Satellite images of suspect sites in Syria 370 (R).
(photo credit:Reuters / Handout)
Things appear to be coming to a head in Syria. Earlier this week US President
Barack Obama declared the Syria Opposition Council as the “legitimate
representative” of the country.
“With that recognition comes
responsibilities to make sure that they organize themselves effectively,” he
He also admonished them to respect women and minority rights. And
France’s Foreign Minister Laurent Fabius has been behind a major push to
encourage international recognition of Syria’s rebel groups.
Some of this
seems to be a replay of high hopes for the rebels in the past. Each time they
have managed to bring the fight to Damascus, as they have also done this week,
there has been a great deal of talk about Syrian President Bashar Assad’s “days
The rebel groups remain without a charismatic leader who
is widely recognized and accepted as a unifier. The opposition to Assad is
fractured between those Western countries that do not want to see an Islamist
takeover of the country and those in Qatar and Saudi Arabia whose support for
the rebels seem less selective.
At Thursday’s Jerusalem Post Diplomatic
, former air force commander Maj.-Gen. (res.) Ido Nehushtan expressed
concern regarding Syria.
“The global jihad is there. Iran and Hezbollah
are heavily invested. The danger of chemical weapons...is that it could fall
into the wrong hands. This is a nightmare not only for Israel and other
neighbors, but for the entire world,” he said.
Nehushtan made an
interesting reference to the Sykes-Picot state system in the Middle East,
referring to a 1916 agreement that laid the groundwork for British and French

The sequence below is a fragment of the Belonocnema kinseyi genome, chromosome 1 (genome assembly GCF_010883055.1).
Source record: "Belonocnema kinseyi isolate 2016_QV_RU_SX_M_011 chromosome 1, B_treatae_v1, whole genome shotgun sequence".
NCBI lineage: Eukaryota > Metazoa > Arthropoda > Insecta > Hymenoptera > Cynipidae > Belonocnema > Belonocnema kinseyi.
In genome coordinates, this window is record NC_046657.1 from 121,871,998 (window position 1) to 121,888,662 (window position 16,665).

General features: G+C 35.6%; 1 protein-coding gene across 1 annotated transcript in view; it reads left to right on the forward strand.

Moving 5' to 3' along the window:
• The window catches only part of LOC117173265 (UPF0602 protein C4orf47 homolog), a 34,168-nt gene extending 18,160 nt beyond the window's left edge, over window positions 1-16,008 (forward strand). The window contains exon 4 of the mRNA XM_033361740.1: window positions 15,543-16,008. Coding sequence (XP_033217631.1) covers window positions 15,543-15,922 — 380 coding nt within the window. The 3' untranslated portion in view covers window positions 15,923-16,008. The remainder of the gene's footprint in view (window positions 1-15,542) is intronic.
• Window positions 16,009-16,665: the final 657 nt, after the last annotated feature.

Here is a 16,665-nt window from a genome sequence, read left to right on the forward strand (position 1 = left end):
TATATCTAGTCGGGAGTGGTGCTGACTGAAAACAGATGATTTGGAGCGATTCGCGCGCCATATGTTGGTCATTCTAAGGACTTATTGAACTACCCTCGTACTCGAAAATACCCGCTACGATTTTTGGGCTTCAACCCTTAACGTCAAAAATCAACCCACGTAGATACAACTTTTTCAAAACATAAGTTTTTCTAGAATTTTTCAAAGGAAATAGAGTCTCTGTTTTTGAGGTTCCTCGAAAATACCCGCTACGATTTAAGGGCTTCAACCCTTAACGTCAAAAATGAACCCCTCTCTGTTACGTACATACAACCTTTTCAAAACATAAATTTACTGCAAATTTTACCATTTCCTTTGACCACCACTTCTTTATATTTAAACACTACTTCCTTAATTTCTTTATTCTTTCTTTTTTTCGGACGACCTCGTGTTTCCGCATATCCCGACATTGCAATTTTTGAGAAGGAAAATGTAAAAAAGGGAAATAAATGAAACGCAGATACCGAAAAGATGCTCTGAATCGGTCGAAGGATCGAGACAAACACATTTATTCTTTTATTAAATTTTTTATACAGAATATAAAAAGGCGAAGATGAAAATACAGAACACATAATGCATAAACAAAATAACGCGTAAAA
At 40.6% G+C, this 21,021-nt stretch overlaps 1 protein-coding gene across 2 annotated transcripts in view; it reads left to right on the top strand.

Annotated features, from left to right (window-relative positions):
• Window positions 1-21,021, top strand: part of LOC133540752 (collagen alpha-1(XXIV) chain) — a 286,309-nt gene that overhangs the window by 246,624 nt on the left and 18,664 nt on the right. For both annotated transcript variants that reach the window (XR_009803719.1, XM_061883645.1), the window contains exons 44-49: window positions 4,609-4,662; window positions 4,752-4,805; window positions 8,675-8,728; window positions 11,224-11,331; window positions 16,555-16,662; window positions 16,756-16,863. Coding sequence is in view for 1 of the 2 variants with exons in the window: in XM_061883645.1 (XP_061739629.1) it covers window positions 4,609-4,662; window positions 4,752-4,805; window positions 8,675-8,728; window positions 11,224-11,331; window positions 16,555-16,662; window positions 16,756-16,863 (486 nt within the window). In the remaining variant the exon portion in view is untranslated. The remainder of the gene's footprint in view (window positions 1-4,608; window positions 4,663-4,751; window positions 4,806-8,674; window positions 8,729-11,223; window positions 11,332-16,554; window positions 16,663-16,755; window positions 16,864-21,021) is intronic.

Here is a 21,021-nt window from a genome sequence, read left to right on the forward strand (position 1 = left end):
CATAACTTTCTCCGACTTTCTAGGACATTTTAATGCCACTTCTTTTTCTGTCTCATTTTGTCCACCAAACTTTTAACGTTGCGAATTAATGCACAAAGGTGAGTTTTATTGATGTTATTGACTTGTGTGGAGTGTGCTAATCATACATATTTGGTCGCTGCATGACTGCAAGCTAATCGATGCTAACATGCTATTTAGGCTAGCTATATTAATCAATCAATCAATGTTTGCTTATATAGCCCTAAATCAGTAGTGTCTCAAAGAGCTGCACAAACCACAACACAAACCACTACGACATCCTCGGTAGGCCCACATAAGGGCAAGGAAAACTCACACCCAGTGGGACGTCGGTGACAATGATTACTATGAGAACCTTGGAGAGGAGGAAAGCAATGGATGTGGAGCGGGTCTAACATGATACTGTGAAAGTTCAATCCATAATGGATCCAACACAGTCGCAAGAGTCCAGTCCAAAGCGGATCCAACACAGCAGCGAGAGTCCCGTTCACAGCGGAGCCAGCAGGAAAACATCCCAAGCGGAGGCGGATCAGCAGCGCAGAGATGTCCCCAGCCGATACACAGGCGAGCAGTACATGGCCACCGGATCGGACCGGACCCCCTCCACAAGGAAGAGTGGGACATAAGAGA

policy in the Levant and led to the current borders between Syria and its
neighbors. The notion is that the Syria civil conflict represents a fundamental
break with the past, and what follows could lay the groundwork for new Middle
This comes on top of reports that Syria’s president
is using Scud missiles and incendiary bombs against the rebels and civilians and
that the rebels are beginning to manufacture their own armored cars. The
regime’s moves could be seen as an escalation – the US has termed them a
“significant escalation” – or as a prelude to the use of chemical weapons, but
they could also be seen as acts of desperation.
The Scuds being used are
not an effective military weapon, and they were used in such limit quantities –
reports say six were fired – that they will have no affect on the conflict
except to endanger civilians. Terming it a major escalation seems more of an
important declarative statement supporting the rebels than reflecting a military
escalation, since using Scud missiles is not a worse act than using tanks and
bombs against civilians, something the regime has been doing for a year and a
Is Washington laying the groundwork for increased support of the
rebels in the wake of rebel groups meeting in Morocco and securing greater
international legitimacy? This should concern Israel, for the most important
outcome of the Syrian civil war must be stability on the northern
Assad’s regime formed part of a crescent of Iranian influence
that fueled the Hezbollah war machine. The rebel movements tend to be Sunni and
their Islamist elements are fanatically anti-Iranian. Those same radical
Islamist elements, however, are precisely the ones that must not come to
Syria and the current constitutional crisis in Egypt must teach
all of those seeking regional stability that it is in no one’s interest to have
a chaotic transition of power wherein a narrow Sunni Islamist coalition that is
well organized can use the weakness of more secular nationalist groups to seize
The United States and interested European countries should
consider that the Saudi and Qatari agenda may be the creation of another overtly
Islamic state. This not only threatens all the minorities in Syria, such as the
Druse, Christians, Alawites and Kurds, but will add fuel to sectarian fires in
Iraq and Lebanon and might destabilize Jordan.
A responsible transition
therefore should include the creation of bureaucratic and institutional
frameworks before the fall of Assad, and a plan for how to usher Assad out of
power without encouraging him to fight to the last man in some sort of
redoubt in Latakia, the home of many of the country’s
Alawites, the coreligioists of Assad.
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